We left the vast history museum after just barely quenching our thirst for knowledge and in search of the Driskill Hotel for a coffee pick-me-up. We were awed by the grace and majesty of the 5 star hotel. The selections on their menu were delectable to read, much less enjoy. After giving our multiple options much thought, we decided on things like caramel lattes and decadent chocolate cake. Some of us even indulged in The Driskill’s smooth and savory banana split. The architecture of the hotel complimented our afternoon snack perfectly, with ornate ceilings and plush floors.
While in Austin, we had the chance to network with fellow Sam students who are interning at the Capitol this legislative session. They met us on the corner of Lavaca Street to participate in a downtown Segway tour. What an exciting opportunity, to tour downtown Austin on a Segway, after such a history intensive day. Each LEAP Center adventurer was personally trained by an expert on how to maneuver a Segway. Although we all were coerced into wearing protective gear, that did not stop the fear of possible injury. Throughout the tour, we learned about the history of downtown Austin. We bore witness to the State Capitol…
…the Governor’s mansion, and many other historic buildings, such as the first ever “sky scraper” in downtown. After about 2 hours of dodging traffic, we finally mastered the skill of segwaying and headed to Fogo De Chao to soothe our aching stomachs.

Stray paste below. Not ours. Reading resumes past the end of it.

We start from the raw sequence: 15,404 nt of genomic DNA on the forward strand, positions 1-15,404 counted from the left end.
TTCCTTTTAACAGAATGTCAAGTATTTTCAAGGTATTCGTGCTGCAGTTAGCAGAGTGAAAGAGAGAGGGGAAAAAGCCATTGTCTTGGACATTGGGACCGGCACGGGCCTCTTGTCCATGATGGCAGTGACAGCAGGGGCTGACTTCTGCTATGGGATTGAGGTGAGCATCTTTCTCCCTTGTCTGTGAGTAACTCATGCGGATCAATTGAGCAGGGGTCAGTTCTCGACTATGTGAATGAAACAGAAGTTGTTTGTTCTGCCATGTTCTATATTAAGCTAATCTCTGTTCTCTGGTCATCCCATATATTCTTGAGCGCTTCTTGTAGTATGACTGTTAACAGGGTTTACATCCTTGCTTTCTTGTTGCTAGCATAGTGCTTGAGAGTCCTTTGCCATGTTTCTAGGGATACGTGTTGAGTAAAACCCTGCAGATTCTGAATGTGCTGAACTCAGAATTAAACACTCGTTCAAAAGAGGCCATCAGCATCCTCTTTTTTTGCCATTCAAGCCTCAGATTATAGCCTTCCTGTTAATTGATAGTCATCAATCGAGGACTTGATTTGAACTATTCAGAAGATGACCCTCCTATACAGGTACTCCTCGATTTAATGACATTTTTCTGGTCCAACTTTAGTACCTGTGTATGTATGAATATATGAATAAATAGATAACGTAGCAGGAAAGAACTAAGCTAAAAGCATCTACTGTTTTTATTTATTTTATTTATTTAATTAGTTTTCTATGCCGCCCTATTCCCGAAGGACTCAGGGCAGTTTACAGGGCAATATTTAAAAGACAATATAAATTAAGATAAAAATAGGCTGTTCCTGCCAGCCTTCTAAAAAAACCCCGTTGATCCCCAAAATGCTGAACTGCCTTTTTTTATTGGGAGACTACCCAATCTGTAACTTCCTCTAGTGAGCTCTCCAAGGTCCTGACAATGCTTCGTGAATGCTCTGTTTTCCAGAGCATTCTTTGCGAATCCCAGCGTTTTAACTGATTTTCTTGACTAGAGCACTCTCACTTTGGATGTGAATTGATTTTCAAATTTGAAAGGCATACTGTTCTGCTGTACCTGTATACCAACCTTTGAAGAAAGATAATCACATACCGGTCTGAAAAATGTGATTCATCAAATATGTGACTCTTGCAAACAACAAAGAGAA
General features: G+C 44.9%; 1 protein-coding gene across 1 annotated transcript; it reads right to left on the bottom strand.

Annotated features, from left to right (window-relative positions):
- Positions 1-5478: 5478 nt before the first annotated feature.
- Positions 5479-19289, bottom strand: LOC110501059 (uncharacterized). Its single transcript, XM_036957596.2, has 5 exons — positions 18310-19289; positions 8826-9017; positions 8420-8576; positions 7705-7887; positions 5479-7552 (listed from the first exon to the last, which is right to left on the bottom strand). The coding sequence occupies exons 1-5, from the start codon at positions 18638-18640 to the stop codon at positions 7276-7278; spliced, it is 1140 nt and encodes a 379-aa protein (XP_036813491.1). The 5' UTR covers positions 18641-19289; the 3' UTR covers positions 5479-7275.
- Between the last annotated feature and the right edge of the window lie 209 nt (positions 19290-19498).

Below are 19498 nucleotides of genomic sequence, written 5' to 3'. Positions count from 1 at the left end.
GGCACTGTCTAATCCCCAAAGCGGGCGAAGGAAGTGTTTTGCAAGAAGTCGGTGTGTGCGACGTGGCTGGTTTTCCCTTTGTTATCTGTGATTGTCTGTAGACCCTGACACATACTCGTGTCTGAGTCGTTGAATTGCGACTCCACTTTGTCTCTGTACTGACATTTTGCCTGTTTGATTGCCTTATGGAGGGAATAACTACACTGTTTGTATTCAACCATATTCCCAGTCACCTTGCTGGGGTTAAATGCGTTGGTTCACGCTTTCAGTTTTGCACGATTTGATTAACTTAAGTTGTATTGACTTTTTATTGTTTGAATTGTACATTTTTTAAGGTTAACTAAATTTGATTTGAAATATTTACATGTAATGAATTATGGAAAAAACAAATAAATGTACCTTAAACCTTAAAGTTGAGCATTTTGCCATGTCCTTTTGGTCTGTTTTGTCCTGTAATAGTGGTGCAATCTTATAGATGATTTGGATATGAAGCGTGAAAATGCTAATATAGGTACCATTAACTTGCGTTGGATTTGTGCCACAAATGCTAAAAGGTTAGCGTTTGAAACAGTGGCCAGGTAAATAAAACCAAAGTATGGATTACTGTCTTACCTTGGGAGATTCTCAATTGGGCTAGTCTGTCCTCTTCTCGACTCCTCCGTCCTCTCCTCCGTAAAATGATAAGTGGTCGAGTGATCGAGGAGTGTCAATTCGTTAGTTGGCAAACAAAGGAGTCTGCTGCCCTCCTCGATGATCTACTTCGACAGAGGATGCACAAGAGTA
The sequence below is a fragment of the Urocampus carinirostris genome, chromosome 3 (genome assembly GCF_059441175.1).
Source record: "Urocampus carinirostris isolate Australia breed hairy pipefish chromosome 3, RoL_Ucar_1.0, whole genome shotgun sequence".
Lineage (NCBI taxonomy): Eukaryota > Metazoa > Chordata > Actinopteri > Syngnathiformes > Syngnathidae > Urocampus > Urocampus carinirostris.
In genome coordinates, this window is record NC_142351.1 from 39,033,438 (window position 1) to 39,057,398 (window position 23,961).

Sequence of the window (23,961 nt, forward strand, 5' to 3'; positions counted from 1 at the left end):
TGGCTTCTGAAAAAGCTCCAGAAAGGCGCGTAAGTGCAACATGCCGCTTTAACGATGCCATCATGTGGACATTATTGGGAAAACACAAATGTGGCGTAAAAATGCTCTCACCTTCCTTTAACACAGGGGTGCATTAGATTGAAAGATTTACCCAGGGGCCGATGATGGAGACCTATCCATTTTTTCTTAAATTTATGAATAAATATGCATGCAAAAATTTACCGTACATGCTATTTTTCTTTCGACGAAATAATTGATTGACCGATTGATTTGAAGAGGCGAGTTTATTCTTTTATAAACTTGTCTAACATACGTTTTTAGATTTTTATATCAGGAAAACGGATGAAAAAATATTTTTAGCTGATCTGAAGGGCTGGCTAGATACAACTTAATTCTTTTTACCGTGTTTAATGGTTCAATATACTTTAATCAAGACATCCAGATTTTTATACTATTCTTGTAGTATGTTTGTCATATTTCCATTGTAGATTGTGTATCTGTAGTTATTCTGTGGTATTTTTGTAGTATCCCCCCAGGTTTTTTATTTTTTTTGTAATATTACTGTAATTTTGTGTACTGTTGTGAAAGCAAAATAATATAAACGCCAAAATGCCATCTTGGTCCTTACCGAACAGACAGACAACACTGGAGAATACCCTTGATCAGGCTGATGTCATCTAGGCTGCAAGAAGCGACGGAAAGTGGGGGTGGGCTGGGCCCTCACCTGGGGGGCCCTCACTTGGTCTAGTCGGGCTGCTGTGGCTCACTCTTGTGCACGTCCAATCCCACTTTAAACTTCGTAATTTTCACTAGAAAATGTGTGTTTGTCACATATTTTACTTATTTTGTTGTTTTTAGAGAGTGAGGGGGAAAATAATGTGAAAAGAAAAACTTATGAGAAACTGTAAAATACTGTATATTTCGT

For our group’s final savory food stop we dined at an all you can eat Brazilian steak house, Fogo de Chao, in downtown Austin. This restaurant was fine dining, quite a treat for everyone in attendance. Dinner began with a visit to the world class salad bar, consisting of many delectable salad ingredients. Once we finished our salads, we began the meat portion of the dinner. By showing a green or red card, we signaled to the wait staff whether we were ready for the next option. The green card caused all of the wait staff to ambush us with their signature cuts of beef, pork, lamb, and chicken. Once the cut was presented to us, we had the option of choosing the way the meat was cooked. Once we finished with the main course and had all of the meat that we wanted, it became time to choose which coffee and dessert met our fancy. The desert menu was just as overwhelming as the main course, but we handled ourselves appropriately and ordered cheesecake, crème brule, chocolate mousse cake, and papaya cream. Fogo De Chao defied all expectations and left us feeling stuffed beyond imagine.
And it was in that full and exhausted state that we retired to the hotel to prepare for tomorrow’s inauguration.